In its Motion for Summary Judgment, plaintiff requests attorneys' fees and costs, as well as any other costs advanced during the pendency of this action. *fn76 However, plaintiff does not provide any evidence stating the amount of attorneys' or additional fees requested, or evidence that the fees being requested are reasonable. Accordingly, plaintiff's Motion for Summary Judgment is denied to the extent that it requests plaintiff's attorneys' fees and other cost disbursements advanced in connection with this foreclosure action.

Appointment of Receiver

Appointment of Receiver

The Motion for Summary Judgment requests that the court appoint a receiver to operate and manage the Mortgaged Premises during the pendency of this action and authorizing the receiver to conduct the foreclosure sale of the Mortgaged Premises pursuant to Chapter 127 of Title 28 of the United States Code,

28 U.S.C. § 2001-2007. *fn77

As noted above, I denied plaintiff's September 23, 2011 Petition for Appointment of Receiver. As explained in my Order dated and filed December 7, 2011, I denied the September 23, 2011 petition because plaintiff's sole argument --- namely, that the Loan Agreement entitled it to have receiver appointed in the event of default -- was not supported by the Loan Agreement itself.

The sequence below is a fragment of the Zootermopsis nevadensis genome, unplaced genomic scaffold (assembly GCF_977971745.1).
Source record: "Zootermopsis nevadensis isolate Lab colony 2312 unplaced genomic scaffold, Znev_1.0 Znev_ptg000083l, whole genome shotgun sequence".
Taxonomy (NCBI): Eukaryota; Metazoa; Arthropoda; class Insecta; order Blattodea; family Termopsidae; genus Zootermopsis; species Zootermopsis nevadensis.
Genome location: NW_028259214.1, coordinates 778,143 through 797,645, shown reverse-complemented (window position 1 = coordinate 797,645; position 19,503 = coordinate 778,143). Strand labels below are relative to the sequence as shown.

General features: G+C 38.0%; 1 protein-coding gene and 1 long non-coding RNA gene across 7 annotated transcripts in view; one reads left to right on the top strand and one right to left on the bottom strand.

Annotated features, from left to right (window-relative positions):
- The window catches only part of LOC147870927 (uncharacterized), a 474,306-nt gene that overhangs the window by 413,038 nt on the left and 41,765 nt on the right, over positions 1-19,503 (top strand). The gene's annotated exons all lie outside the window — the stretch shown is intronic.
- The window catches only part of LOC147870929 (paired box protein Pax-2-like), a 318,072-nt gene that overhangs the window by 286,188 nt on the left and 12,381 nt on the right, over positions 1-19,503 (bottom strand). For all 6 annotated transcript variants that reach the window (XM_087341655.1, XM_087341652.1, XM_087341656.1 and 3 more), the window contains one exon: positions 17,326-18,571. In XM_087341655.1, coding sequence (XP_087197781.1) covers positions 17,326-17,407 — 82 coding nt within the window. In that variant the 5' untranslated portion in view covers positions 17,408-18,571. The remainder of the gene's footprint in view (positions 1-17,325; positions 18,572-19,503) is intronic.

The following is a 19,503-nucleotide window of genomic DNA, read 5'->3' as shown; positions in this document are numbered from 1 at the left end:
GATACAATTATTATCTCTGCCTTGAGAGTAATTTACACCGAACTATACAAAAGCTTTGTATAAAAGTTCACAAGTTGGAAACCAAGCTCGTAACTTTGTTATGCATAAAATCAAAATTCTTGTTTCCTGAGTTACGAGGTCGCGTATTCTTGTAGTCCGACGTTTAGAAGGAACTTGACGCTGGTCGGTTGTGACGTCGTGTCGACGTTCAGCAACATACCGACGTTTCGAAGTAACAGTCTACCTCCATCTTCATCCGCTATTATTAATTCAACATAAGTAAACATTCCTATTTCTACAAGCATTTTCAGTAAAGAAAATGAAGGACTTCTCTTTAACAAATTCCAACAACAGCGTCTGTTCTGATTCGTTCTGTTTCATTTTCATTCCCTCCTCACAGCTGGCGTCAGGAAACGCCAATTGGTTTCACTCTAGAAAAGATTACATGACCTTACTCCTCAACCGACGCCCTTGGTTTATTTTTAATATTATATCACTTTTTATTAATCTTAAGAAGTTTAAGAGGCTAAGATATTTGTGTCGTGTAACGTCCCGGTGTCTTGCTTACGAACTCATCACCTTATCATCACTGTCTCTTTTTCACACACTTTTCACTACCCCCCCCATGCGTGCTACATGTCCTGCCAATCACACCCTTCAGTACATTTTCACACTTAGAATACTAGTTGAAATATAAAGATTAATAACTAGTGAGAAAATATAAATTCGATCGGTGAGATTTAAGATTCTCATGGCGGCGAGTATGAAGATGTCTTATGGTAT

Absent an agreement by the parties, the appointment of a receiver is an extraordinary remedy to be employed where an emergency exists and the receiver is necessary to protect the property interests of the moving party. Comerica Bank v. State Petroleum Distributors, Inc., 2008 WL 2550553, at *3-4 (M.D.Pa. June 2, 2008)(Koskik, J.); Miller v. Frisco, Inc., 376 F.Supp. 468, 470 (E.D.Pa. 1974) (Van Artsdalen, J.); see also Mintzer v. Arthur L. Wright & Co., 263 F.2d 823, 824 (3d Cir. 1959).

The decision whether to appoint a receiver is within the discretion of the court, and the court must consider the circumstances of each case. Miller, 376 F.Supp. at 470.

In deciding whether to appoint a receiver, some relevant factors include: